If Apple TV is a hobby it’s a hobby that appears to have been neglected by Apple’s collective powers that be, those same executive who view the world differently than competitors, and a worldview and long game approach to most new products and existing products. Neglected hobby? That’s not so easy to argue against, is it?
Television Leisure Time
Apple TV circa 2016 is something of a growing platform with a sufficient number of applications and functions that one would think it’s more of an evolving product than it is a hobby for company executives and engineers to dabble in from time to time. Dabble?
A Hobby is a regular activity that is done for enjoyment, typically during one’s leisure time. Hobbies can include collecting themed items and objects, engaging in creative and artistic pursuits, playing sports, or pursuing other amusements. A list of hobbies is lengthy and always changing as interests and fashions change. By continually participating in a particular hobby, one can acquire substantial skill and knowledge in that area.
Let me do some slicing and dicing of the hobby salami here. I cannot vouch for how much enjoyment Apple’s executives and engineers get from messing around with Apple TV, and it’s not likely to be a leisure time activity, but it definitely ranges into creative and artistic pursuits, and compared to competition and the changing TV industry landscape, one could call it amusing.
Also, note that a hobby takes up time and often changes, but prolonged activity in a hobby can help one to acquire substantial skill and knowledge. That sounds something like Apple’s efforts with Apple TV, right?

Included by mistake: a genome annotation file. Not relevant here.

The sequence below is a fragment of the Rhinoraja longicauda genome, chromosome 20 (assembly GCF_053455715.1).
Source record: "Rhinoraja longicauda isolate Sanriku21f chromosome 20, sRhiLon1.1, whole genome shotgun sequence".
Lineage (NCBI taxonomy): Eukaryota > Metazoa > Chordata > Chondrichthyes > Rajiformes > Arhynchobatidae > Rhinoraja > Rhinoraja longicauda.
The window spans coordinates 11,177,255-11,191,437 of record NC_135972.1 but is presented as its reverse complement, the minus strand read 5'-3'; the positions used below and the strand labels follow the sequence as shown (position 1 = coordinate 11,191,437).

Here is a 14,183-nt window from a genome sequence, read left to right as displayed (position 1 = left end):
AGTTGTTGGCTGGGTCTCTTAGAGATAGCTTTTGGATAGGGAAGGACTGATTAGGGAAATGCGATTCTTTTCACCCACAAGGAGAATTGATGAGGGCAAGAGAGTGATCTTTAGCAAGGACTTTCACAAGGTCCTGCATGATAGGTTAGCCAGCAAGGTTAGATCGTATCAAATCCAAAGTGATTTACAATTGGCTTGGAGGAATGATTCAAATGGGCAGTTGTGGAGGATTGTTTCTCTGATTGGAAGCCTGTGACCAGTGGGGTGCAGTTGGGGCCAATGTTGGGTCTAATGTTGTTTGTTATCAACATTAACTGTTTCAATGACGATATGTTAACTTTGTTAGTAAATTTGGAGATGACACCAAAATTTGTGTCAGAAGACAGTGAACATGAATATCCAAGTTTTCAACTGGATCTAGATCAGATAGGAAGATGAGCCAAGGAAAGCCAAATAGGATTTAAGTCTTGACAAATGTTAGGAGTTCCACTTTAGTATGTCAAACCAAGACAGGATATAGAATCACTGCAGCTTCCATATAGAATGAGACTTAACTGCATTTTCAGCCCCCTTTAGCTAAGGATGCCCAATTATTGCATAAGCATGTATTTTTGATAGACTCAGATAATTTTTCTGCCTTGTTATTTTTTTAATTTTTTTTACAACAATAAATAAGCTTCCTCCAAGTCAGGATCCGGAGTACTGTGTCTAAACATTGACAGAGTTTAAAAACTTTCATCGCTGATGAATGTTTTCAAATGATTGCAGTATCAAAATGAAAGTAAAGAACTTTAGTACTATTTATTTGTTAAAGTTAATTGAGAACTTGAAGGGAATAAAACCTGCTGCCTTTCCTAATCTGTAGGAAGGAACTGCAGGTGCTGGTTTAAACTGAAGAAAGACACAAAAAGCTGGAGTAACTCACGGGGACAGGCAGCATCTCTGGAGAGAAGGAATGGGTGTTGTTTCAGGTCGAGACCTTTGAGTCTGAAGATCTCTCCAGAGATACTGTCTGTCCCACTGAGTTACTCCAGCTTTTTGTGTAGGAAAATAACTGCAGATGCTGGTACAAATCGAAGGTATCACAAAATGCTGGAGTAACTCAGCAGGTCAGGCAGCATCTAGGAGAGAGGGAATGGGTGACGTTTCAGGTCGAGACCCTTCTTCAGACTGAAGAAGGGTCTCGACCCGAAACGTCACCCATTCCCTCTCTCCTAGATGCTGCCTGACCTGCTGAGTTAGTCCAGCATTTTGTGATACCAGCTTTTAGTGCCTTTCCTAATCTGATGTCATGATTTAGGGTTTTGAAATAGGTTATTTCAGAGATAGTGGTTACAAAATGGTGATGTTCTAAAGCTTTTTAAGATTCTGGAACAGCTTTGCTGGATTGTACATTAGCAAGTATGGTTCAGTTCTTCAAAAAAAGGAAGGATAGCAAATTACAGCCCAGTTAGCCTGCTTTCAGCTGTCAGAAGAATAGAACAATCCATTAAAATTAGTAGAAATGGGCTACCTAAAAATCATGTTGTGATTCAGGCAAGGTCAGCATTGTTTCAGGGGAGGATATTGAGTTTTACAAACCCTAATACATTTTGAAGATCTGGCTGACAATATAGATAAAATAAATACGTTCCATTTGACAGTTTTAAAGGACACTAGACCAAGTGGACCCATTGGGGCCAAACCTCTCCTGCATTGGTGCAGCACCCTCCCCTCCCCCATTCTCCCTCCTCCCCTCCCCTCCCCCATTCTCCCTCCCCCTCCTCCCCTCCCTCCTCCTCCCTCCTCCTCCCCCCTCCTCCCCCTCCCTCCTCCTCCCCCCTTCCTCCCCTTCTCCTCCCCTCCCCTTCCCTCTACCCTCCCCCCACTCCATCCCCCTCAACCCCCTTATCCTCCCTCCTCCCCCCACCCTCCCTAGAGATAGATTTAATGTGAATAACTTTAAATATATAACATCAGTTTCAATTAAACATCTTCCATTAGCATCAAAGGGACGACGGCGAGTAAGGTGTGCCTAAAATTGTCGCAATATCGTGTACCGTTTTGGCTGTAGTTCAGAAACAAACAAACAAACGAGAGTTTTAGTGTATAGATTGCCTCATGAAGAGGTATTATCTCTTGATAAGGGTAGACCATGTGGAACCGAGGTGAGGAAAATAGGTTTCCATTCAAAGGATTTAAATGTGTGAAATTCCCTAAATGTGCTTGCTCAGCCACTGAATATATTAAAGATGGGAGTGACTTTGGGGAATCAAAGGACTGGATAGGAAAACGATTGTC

What’s New Is Old Again
There seems to be a trend toward streaming TV services and so-called skinny bundles of TV shows that are available from within an app. Sling TV, CBS All Access, and many others come to mind. AT&T has announced DirecTV Now with 100 channels and a cable TV cord cutting price of $35 a month. Sounds good until you realize all they’re offering is a streaming version of cable TV subscriptions from 30 years ago. What’s new is old again.
What’s missing with all these new streaming TV channels, subscription prices, and applications is what viewers want. The television industry players and Apple are trying to force feed their version of the future– which feels more like yesteryear with skinny bundles and single channel applications– onto viewers.
What do we want? The future is on-demand. We demand all TV shows and all movies available on any device, anywhere, and at anytime. I’m willing to pay for a package that does that. Or, I’m willing to collect the apps that can make that happen and pay accordingly. But until it’s all TV shows and all movies on any device, anywhere, at anytime, then it remains the same old same old.
Maybe Apple is playing a long game with the Apple TV hobby, and maybe Apple’s TV platform will expand beyond Apple TV to become more choice and selection on more devices anywhere, anytime. But for now Apple TV just looks like an expensive hobby with not enough of anything to get me to move it from HDMI 2 to HDMI 1 on my TV.